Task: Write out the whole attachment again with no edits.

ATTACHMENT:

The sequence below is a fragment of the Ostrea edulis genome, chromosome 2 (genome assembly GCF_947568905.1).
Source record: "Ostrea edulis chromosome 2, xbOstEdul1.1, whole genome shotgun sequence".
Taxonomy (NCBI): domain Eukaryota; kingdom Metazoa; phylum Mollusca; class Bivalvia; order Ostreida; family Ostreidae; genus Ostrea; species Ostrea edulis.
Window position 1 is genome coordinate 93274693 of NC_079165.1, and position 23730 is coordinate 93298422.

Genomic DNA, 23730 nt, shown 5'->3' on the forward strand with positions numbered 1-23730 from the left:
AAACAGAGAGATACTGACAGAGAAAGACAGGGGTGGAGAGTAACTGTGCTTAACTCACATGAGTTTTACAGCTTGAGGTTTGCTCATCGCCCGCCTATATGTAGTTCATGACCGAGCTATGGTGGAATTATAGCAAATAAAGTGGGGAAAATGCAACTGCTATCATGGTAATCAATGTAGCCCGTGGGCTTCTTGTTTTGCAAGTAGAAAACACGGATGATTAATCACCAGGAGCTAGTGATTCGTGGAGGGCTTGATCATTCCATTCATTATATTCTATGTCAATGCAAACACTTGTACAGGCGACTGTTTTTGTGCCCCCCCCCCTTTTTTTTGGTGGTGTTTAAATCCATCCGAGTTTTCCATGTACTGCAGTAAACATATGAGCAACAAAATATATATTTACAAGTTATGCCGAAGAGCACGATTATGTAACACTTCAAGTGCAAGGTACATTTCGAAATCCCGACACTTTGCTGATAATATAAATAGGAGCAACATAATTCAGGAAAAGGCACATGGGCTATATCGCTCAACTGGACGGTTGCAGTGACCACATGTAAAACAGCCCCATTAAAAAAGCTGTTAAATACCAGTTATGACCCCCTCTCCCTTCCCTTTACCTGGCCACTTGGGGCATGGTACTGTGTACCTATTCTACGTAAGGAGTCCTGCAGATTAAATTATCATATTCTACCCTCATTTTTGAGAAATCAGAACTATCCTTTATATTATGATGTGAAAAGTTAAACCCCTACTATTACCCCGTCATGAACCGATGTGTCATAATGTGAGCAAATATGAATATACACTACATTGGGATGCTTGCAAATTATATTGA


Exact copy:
The sequence below is a fragment of the Ostrea edulis genome, chromosome 2 (genome assembly GCF_947568905.1).
Source record: "Ostrea edulis chromosome 2, xbOstEdul1.1, whole genome shotgun sequence".
Taxonomy (NCBI): domain Eukaryota; kingdom Metazoa; phylum Mollusca; class Bivalvia; order Ostreida; family Ostreidae; genus Ostrea; species Ostrea edulis.
Window position 1 is genome coordinate 93274693 of NC_079165.1, and position 23730 is coordinate 93298422.

Genomic DNA, 23730 nt, shown 5'->3' on the forward strand with positions numbered 1-23730 from the left:
AAACAGAGAGATACTGACAGAGAAAGACAGGGGTGGAGAGTAACTGTGCTTAACTCACATGAGTTTTACAGCTTGAGGTTTGCTCATCGCCCGCCTATATGTAGTTCATGACCGAGCTATGGTGGAATTATAGCAAATAAAGTGGGGAAAATGCAACTGCTATCATGGTAATCAATGTAGCCCGTGGGCTTCTTGTTTTGCAAGTAGAAAACACGGATGATTAATCACCAGGAGCTAGTGATTCGTGGAGGGCTTGATCATTCCATTCATTATATTCTATGTCAATGCAAACACTTGTACAGGCGACTGTTTTTGTGCCCCCCCCCCTTTTTTTTGGTGGTGTTTAAATCCATCCGAGTTTTCCATGTACTGCAGTAAACATATGAGCAACAAAATATATATTTACAAGTTATGCCGAAGAGCACGATTATGTAACACTTCAAGTGCAAGGTACATTTCGAAATCCCGACACTTTGCTGATAATATAAATAGGAGCAACATAATTCAGGAAAAGGCACATGGGCTATATCGCTCAACTGGACGGTTGCAGTGACCACATGTAAAACAGCCCCATTAAAAAAGCTGTTAAATACCAGTTATGACCCCCTCTCCCTTCCCTTTACCTGGCCACTTGGGGCATGGTACTGTGTACCTATTCTACGTAAGGAGTCCTGCAGATTAAATTATCATATTCTACCCTCATTTTTGAGAAATCAGAACTATCCTTTATATTATGATGTGAAAAGTTAAACCCCTACTATTACCCCGTCATGAACCGATGTGTCATAATGTGAGCAAATATGAATATACACTACATTGGGATGCTTGCAAATTATATTGA